China has initiated a series of influence campaigns against Taiwan ahead of the Island’s inauguration of president-elect Lai Ching-te scheduled on May 20, reported Voice of America (VOA).

Beijing has increased the scale and frequency of military activities across Taiwan while partially relaxing travel and import restrictions.

According to some analysts, Beijing is trying to test how the incoming Taiwanese government will respond to the increased pressure from Beijing while further destroying the longstanding status quo across the Taiwan Strait at a time when Taiwan is preparing for a transition of power.

Chen Fang-yu, a political scientist at Soochow University in Taiwan, said, “In the short term, Beijing is trying to see how the new Taiwanese government under Lai may respond to its pressure campaign.”

“At the same time, the Chinese government is attempting to change the status quo across the Taiwan Strait when Taipei is focusing on the inauguration,” he added.

Taiwan’s defence ministry detected 26 Chinese military aircraft and five Chinese naval vessels near the island between May 2 and May 3, including 17 Chinese military aircraft crossing the median line of the Taiwan Strait.

Moreover, some Chinese aircraft got as near as about 76 kilometers from Taiwan’s northern port city of Keelung, which hosts an important naval base, reported VOA.

Meanwhile, the director general of Taiwan’s National Security Bureau, Tsai Ming-yen, told Taiwanese lawmakers on May 1 that the Chinese military had incorporated new tactics into its joint combat readiness patrol near the island, including staging night-time combat patrols and using landing ships and minesweepers during these exercises.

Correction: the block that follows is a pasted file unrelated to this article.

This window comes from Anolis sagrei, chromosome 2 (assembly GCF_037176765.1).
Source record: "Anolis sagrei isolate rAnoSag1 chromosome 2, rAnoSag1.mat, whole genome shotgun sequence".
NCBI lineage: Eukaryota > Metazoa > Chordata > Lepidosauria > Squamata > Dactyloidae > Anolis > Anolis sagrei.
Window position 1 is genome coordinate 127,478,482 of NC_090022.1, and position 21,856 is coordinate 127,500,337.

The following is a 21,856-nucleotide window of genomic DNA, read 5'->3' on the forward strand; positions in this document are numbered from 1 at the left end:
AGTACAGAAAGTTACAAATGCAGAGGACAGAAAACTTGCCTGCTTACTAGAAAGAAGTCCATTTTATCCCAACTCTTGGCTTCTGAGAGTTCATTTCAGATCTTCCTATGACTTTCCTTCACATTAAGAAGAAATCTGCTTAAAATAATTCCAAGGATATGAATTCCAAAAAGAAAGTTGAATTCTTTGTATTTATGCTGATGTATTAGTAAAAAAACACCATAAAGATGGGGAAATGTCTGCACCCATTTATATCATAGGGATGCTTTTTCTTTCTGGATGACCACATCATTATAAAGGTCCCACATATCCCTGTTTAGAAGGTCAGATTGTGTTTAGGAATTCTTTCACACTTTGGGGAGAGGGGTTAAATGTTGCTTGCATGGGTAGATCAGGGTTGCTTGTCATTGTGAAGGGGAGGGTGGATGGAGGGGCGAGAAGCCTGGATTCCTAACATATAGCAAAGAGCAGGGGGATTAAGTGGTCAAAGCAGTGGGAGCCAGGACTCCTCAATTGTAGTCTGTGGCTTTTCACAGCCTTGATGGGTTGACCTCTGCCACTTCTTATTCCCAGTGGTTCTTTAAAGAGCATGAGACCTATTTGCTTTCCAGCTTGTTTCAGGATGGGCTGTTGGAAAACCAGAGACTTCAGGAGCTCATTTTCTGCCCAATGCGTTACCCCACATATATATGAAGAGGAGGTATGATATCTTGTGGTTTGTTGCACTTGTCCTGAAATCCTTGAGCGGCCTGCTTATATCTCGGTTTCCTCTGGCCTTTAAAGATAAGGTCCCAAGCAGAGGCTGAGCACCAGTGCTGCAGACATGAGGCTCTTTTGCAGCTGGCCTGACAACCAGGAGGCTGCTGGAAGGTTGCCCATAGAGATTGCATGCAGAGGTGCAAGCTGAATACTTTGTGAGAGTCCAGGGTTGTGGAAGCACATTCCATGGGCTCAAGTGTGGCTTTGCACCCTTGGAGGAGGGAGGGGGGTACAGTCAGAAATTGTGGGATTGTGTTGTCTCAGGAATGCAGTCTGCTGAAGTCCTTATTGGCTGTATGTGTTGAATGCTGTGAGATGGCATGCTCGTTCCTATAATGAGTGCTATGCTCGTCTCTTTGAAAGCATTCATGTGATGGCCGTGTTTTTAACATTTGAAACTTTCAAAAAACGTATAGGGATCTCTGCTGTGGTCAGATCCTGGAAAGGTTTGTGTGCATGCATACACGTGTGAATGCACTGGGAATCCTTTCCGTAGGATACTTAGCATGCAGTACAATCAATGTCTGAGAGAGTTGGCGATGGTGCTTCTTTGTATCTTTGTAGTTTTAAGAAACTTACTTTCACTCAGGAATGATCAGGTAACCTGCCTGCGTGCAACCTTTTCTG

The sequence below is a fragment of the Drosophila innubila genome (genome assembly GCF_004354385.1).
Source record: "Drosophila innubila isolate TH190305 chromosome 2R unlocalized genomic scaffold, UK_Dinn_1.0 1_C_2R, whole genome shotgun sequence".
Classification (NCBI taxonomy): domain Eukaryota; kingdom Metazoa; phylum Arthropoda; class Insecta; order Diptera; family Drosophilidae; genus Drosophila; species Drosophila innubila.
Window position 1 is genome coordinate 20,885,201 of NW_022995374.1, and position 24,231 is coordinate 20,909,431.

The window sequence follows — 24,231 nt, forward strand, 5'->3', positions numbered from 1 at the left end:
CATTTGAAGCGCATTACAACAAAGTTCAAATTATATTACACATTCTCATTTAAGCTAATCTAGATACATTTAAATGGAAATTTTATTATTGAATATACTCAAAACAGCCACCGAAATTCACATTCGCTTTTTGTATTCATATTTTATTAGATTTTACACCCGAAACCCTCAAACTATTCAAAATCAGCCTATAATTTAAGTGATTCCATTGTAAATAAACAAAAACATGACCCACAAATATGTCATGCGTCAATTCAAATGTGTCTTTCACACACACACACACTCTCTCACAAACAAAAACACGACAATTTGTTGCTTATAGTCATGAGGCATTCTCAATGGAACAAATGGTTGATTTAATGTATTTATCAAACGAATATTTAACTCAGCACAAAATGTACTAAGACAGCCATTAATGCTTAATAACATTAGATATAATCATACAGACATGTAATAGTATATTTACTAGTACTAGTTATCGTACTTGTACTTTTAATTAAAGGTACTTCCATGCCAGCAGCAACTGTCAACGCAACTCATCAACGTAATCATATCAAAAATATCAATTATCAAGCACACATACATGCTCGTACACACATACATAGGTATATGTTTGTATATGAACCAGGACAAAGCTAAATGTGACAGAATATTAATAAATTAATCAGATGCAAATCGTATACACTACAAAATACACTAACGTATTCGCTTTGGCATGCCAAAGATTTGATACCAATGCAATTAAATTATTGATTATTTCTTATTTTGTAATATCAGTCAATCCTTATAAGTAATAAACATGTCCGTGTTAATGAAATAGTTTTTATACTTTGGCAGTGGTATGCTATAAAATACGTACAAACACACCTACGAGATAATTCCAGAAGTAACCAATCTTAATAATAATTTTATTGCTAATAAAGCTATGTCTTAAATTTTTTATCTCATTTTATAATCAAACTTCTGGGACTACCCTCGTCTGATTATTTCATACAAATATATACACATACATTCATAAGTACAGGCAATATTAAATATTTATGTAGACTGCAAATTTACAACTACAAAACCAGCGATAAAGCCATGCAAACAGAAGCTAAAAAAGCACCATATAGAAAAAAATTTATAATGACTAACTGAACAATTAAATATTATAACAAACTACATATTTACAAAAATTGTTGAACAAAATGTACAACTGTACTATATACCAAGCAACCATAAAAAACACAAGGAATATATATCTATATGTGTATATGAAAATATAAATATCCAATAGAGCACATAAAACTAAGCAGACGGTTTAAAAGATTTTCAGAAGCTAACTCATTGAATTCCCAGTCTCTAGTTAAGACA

Additionally, he said Taiwanese authorities are tracking the increased patrols carried out by the Chinese coast guard near Taiwan’s outlying island, Kinmen.

Earlier on April 29, Beijing said that the Fujian Coast Guard had organized a fleet of ships to increase the frequency of patrols in waters near Kinmen since April.

Beijing also announced plans to allow residents from its southern province of Fujian to travel to Taiwan’s outlying island of Matsu while lifting import restrictions on Taiwanese pomelos and two types of seafood late last month, according to VOA.

This comes after a group of lawmakers from Taiwan’s main opposition party, the Kuomintang, which advocates closer ties between Taipei and Beijing, visited China.

Meanwhile, according to some experts, the measures rolled out by Beijing in recent weeks are all part of its influence operation against Taipei, which involves using disinformation campaigns, economic coercion, and gray zone operations to impose pressure on Taiwan.

Su Tzu-yun, a military expert at the Taipei-based Institute for National Defense and Security Research, said, “China‘s overall strategy is still to increase pressure on Taiwan but they are also offering some small favors to Taiwan’s opposition parties.”

While recent developments should be viewed as part of China‘s overall influence operation against Taiwan, Su said part of Beijing’s long-term goal is to increase its control over the Taiwan Strait.

“By increasing the frequency of deploying Chinese coast guard vessels to restricted waters near Kinmen and flying Chinese military aircraft closer to Taiwan’s main island, Beijing is hoping to eventually turn the Taiwan Strait into its territorial water,” he said.

Reportedly, Beijing has been repeatedly threatening to achieve reunification with Taiwan through force in recent years, and the Chinese government views Taiwan’s president-elect Lai as an advocate of Taiwan independence, reported VOA.

Since the Chinese military usually concentrates military exercises between June and November, Su said the incoming Taiwanese government needs to closely monitor any increase in Chinese military activities around the island after May 20.

Moreover, apart from the threats posed by a possible buildup of Chinese military activities, some security analysts noted that Taiwan should also be mindful of Beijing’s efforts to create division in Taiwan’s domestic politics.

“There is every reason to believe that [the Chinese Communist Party] is ramping up efforts to use Taiwan’s democracy against itself,” J. Michael Cole, a Taipei-based security analyst said. 

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